God seeks the improbable

  • October 31, 2012

32nd Sunday in Ordinary Time (Year B) Nov. 11 (1 Kings 17:10-16; Psalm 146; Hebrews 9:24-28; Mark 12:38-44)

The widow of Zarephath was an unlikely candidate for a prophetic visitation. She was not an Israelite, and she was certainly not someone of stature or importance. The Old Testament is filled with accounts of God’s agents seeking out the improbable and questionable — that is how God works. God works with a very different agenda and value system than human beings.

Why did Elijah seek her out among so many in the land? He was likely searching for a generous and compassionate heart that was willing to do God’s will — never mind the external label. God is always at work in the world in places and ways that we cannot imagine. The request that Elijah made seemed unreasonable and a bit calloused at first — the land was gripped by famine and the widow and her family were on the verge of starvation. She didn’t refuse Elijah but informed him of her precarious situation. Elijah reassured her by telling her not to fear. This admonition is given often in the Bible from God’s representatives. Fear is a constricting sort of emotion that can stifle the spirit and stymie the many ways that God tries to help us. The prophet also made her a promise. If she would put aside this fear and hold back nothing, God would provide for the widow and her family even while the rest of the land was in famine. The widow’s generosity and trust enabled God’s miracle. We can ask ourselves how many miracles we would enable if we let go of fearful grasping and self-protection.

The author of Hebrews viewed the life, death and resurrection of Jesus as a turning point in the history of the world and the way in which humans relate to God. Christ in a sense transcended all religion as He entered into the very sanctuary of heaven rather than anything bearing the marks of human creation. In that sanctuary He continues to intercede on our behalf. His sacrifice was meant to be the culminating and final sacrifice — from that point on, humans should not associate blood and violence with the worship or nature of God. Unfortunately Christians have not appropriated this part of the message well as the past two millennia bear witness. God does not delight in the spilling of blood nor does God ask or condone violence on our part. As the prophets of Israel always insisted, only a humble, loving and just heart is an acceptable sacrifice, as well as the giving of self for the sake of others. As we shall see below, not everything that calls itself sacrifice is worthy of the name.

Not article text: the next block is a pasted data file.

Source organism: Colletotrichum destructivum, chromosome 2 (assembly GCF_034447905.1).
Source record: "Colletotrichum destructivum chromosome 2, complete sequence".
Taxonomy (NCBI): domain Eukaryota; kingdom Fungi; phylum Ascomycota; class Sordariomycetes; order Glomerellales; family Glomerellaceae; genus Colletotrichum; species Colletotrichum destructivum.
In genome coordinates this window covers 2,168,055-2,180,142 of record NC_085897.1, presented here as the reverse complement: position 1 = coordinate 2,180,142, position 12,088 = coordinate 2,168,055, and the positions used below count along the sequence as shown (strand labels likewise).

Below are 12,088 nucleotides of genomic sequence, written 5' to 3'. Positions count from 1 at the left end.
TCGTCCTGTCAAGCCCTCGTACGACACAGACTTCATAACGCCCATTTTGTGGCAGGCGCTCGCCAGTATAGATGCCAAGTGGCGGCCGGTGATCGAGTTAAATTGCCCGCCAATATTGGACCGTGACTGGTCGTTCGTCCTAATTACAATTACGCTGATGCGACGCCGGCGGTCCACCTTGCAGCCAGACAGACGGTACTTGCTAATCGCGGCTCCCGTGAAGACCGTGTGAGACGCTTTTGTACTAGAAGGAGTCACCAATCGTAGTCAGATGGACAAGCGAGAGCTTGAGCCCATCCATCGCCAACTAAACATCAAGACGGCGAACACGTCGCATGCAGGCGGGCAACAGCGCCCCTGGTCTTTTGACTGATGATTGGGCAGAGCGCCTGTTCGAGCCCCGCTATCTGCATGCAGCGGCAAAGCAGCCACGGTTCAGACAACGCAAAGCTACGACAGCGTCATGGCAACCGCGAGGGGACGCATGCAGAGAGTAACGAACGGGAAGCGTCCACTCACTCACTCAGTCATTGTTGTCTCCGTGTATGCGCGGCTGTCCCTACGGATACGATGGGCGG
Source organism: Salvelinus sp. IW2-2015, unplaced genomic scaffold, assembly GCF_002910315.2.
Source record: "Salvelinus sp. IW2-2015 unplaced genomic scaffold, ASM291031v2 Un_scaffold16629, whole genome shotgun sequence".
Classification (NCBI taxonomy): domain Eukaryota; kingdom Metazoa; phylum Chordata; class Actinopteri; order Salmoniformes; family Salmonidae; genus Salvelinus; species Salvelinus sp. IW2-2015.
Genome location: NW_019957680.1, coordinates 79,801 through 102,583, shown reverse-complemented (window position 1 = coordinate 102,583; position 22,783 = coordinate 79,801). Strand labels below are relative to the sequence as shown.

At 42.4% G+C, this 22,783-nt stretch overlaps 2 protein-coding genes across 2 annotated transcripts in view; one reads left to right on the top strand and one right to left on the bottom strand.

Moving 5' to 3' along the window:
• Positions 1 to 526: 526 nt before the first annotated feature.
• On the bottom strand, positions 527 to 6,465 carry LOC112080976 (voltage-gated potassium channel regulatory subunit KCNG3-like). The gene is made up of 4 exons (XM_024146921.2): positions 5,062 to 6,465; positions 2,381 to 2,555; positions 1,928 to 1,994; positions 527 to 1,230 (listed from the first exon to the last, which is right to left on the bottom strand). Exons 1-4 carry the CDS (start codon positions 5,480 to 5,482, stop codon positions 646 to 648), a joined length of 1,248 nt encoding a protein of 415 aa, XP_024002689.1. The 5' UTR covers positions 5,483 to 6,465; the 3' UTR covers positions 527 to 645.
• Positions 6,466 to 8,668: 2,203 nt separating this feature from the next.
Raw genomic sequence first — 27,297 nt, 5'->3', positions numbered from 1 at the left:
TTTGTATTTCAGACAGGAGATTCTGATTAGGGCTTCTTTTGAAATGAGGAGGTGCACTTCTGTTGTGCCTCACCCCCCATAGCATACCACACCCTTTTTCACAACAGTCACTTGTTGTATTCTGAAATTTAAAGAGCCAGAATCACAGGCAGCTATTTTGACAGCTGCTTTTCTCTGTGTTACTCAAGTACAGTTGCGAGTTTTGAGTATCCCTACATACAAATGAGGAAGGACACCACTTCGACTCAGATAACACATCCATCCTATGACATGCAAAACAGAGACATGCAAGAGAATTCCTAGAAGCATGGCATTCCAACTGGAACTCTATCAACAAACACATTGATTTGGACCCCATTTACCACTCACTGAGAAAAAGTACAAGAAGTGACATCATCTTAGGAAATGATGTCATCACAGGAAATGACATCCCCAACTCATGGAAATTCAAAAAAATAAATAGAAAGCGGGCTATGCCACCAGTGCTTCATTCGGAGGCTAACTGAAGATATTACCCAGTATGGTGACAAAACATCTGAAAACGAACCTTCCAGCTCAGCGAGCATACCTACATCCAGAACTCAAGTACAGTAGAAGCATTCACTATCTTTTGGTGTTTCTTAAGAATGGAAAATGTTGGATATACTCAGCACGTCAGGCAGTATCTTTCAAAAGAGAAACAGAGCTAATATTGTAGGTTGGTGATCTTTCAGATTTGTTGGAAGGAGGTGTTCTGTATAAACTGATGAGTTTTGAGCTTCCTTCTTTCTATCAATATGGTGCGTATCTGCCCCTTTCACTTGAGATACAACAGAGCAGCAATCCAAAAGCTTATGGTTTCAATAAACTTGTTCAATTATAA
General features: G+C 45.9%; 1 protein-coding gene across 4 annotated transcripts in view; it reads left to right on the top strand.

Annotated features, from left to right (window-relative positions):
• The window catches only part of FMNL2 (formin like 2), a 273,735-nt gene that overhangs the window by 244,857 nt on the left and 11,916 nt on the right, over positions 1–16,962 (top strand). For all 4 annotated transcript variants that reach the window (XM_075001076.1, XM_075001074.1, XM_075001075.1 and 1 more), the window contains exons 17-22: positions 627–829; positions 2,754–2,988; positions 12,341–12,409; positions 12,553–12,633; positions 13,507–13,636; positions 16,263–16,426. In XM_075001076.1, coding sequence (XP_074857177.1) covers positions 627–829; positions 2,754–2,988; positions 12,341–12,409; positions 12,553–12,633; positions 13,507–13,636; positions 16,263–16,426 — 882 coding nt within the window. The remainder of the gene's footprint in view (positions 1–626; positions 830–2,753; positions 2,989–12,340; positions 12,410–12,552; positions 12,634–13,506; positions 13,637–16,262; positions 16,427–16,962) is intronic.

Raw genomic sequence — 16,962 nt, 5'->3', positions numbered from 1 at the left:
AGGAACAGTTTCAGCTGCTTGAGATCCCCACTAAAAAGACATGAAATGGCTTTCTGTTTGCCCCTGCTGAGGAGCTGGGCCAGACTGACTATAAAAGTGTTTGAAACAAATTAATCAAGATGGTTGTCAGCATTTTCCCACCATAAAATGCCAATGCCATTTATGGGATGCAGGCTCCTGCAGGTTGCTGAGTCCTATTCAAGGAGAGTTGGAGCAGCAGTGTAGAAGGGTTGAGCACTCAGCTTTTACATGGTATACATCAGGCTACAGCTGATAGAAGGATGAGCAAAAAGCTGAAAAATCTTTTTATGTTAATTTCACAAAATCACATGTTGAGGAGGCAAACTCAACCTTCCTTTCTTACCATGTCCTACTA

Exploiting the generosity and piety of widows and the poor is nothing exceptional or new. Shady and manipulative TV evangelists have been known to tell elderly or poor folks that God will bless them abundantly if they put their rent money or living expenses in the donation basket and there are instances of financial malfeasance in our own Church as well. There are always some who use religion for personal profit and ego enhancement. Human nature is our constant and rather dismaying companion. Jesus pointed out the widow who gave a very small amount to the temple as an example of true sacrifice, devotion and generosity. Again, a nameless woman without prestige, influence or status was singled out as a moral or spiritual example. She gave what she didn’t have and felt the bite and sting of the sacrifice but it was something she did with love and devotion.

People often give what they can afford to give without feeling the effects. This does not apply only to money but to time and energy too. Large donations often have strings attached and public recognition can be part of the payback. We can wonder how generous people would be if tax receipts were no longer issued or if their donation would require giving up something that they enjoy or cherish. The example of the two widows does not call us to be reckless or excessive in our generosity but to be willing to step out of our comfort zone, away from fear and into the abundance and joy of living in God and for others.